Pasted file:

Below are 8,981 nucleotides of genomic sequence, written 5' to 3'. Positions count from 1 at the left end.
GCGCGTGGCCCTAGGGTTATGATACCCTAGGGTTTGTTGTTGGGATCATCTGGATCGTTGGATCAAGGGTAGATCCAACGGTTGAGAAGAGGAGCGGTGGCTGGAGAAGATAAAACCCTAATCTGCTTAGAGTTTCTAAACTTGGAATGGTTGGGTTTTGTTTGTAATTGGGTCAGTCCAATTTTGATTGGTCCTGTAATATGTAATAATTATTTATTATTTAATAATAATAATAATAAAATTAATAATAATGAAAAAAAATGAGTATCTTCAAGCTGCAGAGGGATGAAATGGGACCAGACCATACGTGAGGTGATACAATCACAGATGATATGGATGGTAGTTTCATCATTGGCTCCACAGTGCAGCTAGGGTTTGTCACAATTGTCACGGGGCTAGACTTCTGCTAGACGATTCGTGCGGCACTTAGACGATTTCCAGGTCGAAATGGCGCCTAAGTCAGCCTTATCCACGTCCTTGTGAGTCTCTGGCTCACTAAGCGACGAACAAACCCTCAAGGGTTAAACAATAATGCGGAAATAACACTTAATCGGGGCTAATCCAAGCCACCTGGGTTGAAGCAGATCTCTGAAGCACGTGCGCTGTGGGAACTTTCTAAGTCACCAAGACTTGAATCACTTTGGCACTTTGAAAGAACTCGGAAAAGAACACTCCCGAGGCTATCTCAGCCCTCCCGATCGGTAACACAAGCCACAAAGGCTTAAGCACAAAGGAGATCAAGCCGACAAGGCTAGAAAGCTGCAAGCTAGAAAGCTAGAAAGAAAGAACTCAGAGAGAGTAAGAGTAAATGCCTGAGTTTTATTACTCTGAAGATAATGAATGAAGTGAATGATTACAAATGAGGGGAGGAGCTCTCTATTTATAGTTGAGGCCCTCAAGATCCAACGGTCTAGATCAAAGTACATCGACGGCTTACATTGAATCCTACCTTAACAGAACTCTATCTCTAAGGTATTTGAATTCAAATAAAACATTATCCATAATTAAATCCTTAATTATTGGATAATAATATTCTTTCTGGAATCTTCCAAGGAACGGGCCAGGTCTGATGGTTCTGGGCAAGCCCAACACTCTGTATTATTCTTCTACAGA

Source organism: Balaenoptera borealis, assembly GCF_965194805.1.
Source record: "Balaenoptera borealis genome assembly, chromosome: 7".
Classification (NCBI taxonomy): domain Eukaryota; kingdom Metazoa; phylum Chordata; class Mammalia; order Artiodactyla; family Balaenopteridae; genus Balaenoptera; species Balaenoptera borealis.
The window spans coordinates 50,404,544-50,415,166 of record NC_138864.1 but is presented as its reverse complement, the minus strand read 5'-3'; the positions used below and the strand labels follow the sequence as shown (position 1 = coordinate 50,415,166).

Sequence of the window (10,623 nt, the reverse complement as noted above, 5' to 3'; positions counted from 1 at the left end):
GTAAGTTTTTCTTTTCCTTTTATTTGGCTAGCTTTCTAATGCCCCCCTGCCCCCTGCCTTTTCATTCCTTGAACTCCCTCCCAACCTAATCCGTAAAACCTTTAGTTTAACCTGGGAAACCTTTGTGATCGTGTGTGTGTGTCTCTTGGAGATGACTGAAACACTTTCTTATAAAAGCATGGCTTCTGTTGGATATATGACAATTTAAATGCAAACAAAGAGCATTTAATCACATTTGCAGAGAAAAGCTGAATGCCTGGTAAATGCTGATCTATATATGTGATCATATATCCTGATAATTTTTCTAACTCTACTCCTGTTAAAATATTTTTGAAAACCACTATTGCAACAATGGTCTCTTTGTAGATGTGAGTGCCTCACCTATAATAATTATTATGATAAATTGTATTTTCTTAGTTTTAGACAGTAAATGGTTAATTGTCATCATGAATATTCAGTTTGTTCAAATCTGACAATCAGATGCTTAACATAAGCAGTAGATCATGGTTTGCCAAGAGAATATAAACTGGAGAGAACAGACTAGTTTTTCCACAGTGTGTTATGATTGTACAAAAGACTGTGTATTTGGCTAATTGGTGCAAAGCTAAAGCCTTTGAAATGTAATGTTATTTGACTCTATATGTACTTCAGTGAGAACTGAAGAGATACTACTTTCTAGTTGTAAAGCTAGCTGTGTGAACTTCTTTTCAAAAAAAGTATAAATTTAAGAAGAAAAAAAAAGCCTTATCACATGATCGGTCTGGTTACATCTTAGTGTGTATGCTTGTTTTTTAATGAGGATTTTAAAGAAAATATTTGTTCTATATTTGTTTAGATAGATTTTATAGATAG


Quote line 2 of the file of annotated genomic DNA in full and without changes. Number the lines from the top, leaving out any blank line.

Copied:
GCGCGTGGCCCTAGGGTTATGATACCCTAGGGTTTGTTGTTGGGATCATCTGGATCGTTGGATCAAGGGTAGATCCAACGGTTGAGAAGAGGAGCGGTGGCTGGAGAAGATAAAACCCTAATCTGCTTAGAGTTTCTAAACTTGGAATGGTTGGGTTTTGTTTGTAATTGGGTCAGTCCAATTTTGATTGGTCCTGTAATATGTAATAATTATTTATTATTTAATAATAATAATAATAAAATTAATAATAATGAAAAAAAATGAGTATCTTCAAGCTGCAGAGGGATGAAATGGGACCAGACCATACGTGAGGTGATACAATCACAGATGATATGGATGGTAGTTTCATCATTGGCTCCACAGTGCAGCTAGGGTTTGTCACAATTGTCACGGGGCTAGACTTCTGCTAGACGATTCGTGCGGCACTTAGACGATTTCCAGGTCGAAATGGCGCCTAAGTCAGCCTTATCCACGTCCTTGTGAGTCTCTGGCTCACTAAGCGACGAACAAACCCTCAAGGGTTAAACAATAATGCGGAAATAACACTTAATCGGGGCTAATCCAAGCCACCTGGGTTGAAGCAGATCTCTGAAGCACGTGCGCTGTGGGAACTTTCTAAGTCACCAAGACTTGAATCACTTTGGCACTTTGAAAGAACTCGGAAAAGAACACTCCCGAGGCTATCTCAGCCCTCCCGATCGGTAACACAAGCCACAAAGGCTTAAGCACAAAGGAGATCAAGCCGACAAGGCTAGAAAGCTGCAAGCTAGAAAGCTAGAAAGAAAGAACTCAGAGAGAGTAAGAGTAAATGCCTGAGTTTTATTACTCTGAAGATAATGAATGAAGTGAATGATTACAAATGAGGGGAGGAGCTCTCTATTTATAGTTGAGGCCCTCAAGATCCAACGGTCTAGATCAAAGTACATCGACGGCTTACATTGAATCCTACCTTAACAGAACTCTATCTCTAAGGTATTTGAATTCAAATAAAACATTATCCATAATTAAATCCTTAATTATTGGATAATAATATTCTTTCTGGAATCTTCCAAGGAACGGGCCAGGTCTGATGGTTCTGGGCAAGCCCAACACTCTGTATTATTCTTCTACAGA